SINGAPORE: No campaigning activities will be allowed on Thursday (Jul 9), as Cooling-off Day kicks in after nine days of election campaigning.
The 24-hour campaign silence period falls on the eve of Polling Day, and aims to let "voters reflect rationally on various issues raised during the election campaigning period", before they head to the polls, said the Elections Department (ELD) in a press release on Wednesday (Jul 8).
Cooling-off Day was implemented for the first time during the 2011 General Election.
Here are the do's and don'ts on Cooling-off Day:
NO NEW ELECTION ADS
Knowingly publishing any new election advertising in any electoral division, or making changes to any existing election advertising, is prohibited on Thursday and Friday.
"Caution should also be exercised not to publish Internet election advertising close to midnight prior to Cooling-Off Day, which may result in the display of such advertising on Cooling-off Day itself," ELD said on Wednesday.
Political parties must not conduct programmatic advertising, such as using technology to automatically deliver online ads.
But reports in the newspapers, on radio and television, relating to election matters can be published, and the party political broadcasts on Thursday night can be aired.
In response to queries from CNA Digital, ELD said that news outlets may continue to publish news reports that "do not amount to election advertising" on Cooling-off Day and Polling Day.
"All media are expected to play a responsible role by reporting accurately, with due care, and remain as a neutral medium for conveying news during the elections," said ELD.
Approved posters or banners lawfully displayed before Cooling-off Day can still be displayed, including those online. However, no changes should be made to them on Cooling-off Day or Polling Day.
The transmission of personal political views from one person to another on a non-commercial basis is permitted.
"For avoidance of doubt, participants of chat groups/channels or webinars involving more than two participants on platforms such as WhatsApp, Telegram and Zoom must not publish any election advertising in these mediums, and the moderators of these groups/channels or webinars are required to take all reasonable steps to remove any election advertising once they are aware of them," ELD said.
Another exception is the "distribution or promotion of the sale of any book if the book was scheduled for publication independent of the election and the book is not sold at less than its commercial value", it added.
There must also be no campaigning on Cooling-off Day.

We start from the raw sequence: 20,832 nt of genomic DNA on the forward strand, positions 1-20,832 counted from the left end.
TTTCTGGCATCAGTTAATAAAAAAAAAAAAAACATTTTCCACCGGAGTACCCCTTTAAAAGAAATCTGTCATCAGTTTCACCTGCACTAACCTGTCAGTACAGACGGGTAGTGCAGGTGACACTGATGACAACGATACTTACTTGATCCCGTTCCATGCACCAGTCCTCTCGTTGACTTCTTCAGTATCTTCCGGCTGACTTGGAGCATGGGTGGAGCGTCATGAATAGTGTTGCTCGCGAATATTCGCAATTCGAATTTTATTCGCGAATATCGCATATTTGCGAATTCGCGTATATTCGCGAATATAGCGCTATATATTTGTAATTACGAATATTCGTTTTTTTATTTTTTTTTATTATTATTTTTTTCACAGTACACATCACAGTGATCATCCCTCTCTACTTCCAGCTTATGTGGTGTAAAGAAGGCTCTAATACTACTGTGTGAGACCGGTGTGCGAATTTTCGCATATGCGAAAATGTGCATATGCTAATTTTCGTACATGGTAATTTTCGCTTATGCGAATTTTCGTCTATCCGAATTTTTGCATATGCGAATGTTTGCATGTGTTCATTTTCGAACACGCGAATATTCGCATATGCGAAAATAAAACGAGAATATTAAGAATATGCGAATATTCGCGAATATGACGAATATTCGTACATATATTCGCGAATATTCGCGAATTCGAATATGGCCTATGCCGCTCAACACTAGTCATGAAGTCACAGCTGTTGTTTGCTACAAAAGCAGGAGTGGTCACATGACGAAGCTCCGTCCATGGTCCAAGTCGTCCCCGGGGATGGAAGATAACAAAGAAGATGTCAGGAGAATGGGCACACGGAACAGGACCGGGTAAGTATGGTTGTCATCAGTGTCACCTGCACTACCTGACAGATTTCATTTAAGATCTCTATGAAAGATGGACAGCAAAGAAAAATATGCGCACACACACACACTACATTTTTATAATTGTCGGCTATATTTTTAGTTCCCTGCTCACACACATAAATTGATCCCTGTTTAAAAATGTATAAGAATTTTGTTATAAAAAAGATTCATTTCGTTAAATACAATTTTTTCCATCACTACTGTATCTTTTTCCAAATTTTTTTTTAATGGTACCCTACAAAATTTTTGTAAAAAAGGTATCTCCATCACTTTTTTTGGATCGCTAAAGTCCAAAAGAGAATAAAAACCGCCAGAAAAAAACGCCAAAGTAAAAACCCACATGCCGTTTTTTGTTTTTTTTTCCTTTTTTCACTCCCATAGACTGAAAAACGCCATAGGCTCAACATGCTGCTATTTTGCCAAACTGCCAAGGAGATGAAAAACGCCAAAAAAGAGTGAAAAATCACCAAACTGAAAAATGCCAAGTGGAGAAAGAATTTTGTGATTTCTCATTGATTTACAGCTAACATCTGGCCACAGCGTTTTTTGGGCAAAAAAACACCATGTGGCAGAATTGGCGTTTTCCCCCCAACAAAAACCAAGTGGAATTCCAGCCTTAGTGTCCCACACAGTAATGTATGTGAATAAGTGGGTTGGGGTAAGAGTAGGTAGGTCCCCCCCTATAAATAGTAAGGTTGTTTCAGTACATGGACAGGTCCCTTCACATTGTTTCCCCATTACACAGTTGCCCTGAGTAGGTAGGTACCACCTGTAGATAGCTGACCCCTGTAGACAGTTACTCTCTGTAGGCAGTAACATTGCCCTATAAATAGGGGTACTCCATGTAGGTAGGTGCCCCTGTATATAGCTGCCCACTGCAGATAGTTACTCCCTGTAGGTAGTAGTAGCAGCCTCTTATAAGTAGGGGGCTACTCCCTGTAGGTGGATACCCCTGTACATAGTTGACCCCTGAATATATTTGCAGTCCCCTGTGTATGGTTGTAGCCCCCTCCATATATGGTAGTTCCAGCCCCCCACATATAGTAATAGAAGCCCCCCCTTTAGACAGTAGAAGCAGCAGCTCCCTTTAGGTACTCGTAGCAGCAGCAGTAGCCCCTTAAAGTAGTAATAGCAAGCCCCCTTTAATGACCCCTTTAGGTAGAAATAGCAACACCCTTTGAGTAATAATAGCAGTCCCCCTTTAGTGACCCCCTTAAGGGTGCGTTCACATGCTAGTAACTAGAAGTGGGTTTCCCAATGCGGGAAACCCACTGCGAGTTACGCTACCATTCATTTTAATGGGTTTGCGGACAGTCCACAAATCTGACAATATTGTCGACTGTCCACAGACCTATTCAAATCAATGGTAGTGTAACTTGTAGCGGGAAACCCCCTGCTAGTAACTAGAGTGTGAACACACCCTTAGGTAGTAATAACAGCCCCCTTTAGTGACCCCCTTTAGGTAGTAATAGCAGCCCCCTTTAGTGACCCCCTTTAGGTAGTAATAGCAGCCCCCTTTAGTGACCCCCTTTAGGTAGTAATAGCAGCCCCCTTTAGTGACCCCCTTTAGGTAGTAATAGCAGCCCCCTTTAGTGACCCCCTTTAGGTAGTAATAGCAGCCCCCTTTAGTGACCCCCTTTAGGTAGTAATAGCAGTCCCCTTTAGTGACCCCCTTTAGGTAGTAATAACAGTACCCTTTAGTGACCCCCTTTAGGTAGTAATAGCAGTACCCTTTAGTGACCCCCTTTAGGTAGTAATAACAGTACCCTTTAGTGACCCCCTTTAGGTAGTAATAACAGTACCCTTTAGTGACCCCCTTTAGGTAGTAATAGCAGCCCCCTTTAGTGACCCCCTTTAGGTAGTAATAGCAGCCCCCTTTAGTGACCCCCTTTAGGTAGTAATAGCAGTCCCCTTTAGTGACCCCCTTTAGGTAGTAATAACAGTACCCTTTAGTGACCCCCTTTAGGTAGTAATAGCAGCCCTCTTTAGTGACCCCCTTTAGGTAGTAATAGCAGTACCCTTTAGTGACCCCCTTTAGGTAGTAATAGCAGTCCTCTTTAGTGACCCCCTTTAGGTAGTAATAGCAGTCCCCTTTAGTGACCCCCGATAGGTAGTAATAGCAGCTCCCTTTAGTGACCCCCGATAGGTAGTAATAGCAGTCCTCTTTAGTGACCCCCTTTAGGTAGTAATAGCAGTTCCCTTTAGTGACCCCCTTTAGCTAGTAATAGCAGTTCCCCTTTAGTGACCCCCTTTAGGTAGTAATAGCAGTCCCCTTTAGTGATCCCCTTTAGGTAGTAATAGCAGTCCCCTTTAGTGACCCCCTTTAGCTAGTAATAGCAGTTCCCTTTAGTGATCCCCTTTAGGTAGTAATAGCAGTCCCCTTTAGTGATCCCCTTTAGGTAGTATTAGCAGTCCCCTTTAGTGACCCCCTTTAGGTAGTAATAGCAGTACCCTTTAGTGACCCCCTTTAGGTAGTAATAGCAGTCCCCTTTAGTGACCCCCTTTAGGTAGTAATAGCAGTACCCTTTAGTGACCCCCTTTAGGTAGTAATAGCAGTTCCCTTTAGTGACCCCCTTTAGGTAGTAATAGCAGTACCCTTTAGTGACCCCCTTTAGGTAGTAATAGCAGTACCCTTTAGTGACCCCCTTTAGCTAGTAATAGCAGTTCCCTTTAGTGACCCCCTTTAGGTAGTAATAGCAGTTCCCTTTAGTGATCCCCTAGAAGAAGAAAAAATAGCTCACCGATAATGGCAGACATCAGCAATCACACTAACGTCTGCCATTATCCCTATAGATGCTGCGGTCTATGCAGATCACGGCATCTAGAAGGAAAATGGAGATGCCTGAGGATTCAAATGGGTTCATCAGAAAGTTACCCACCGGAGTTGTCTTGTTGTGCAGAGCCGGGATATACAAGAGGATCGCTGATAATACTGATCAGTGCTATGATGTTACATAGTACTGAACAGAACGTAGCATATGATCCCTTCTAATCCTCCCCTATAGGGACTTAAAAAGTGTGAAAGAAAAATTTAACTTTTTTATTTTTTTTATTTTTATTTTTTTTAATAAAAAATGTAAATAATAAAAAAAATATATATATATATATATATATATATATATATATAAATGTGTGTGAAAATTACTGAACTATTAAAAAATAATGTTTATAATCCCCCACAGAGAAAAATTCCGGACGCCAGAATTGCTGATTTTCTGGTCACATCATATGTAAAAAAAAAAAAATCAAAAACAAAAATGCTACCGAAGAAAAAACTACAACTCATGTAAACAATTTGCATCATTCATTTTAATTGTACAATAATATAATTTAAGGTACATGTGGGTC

Online campaigning, including by live-streaming, the uploading of recordings of such live streams, or the uploading or posting of any other election advertising on the Internet, is not allowed on Thursday and Friday.
Walkabouts, canvassing of votes, distributing flyers physically or electronically, door-to-door visiting of homes and workplaces of voters, and using perambulating vehicles for campaigning are also banned.
People should also not wear, use, carry or display any political propaganda, such as a badge, symbol, rosette, set of colours, flag, advertisement, placard, poster or replica of a ballot slip.
But candidates can wear a badge indicating their affiliation with a political party or "replica of the symbol allotted to them".
Polling agents, counting agents, and members of the public should refrain from wearing any apparel, including masks, bearing the image, election symbol or campaign message of any candidate on Thursday and Friday.
STATEMENTS ABOUT POLICE REPORTS AGAINST CANDIDATES
ELD also noted that public statements have been made in this General Election by people to draw attention to the fact that they have made police reports against candidates.
"Such statements can easily be regarded as intended to prejudice the electoral prospects of those candidates, thereby constituting election advertising," said the department.
"Accordingly, such public statements should not be made on Cooling-off Day and Polling Day."
AVOID CONDUCT THAT "MAY BE PERCEIVED AS CAMPAIGNING"
Candidates and their supporters are expected to abide fully by all relevant laws, and should refrain from any conduct "that goes against the spirit behind the prohibition against campaigning on Cooling-off Day and Polling Day", said ELD.
The department also advised candidates to exercise due care to avoid any action that may be perceived as campaigning.
"To avoid any misunderstanding, candidates should, as far as possible, refrain from visiting their constituents or attending public events on Cooling-off Day and Polling Day, where they are likely to attract public attention and may be perceived to be canvassing for support," said the advisory.
"At such events, candidates’ presence, actions, communications and exchanges (including private exchanges), are highly visible and may be perceived as campaigning."
While candidates may attend religious worship services, meetings, or attend to other matters in the course of work or employment, they would be subject to the general prohibitions against campaigning and election advertising, and the prevailing COVID-19 regulations and safe management measures.
ELD also reminded the public that the publication of election surveys and exit polls is prohibited before all polling stations close on Friday.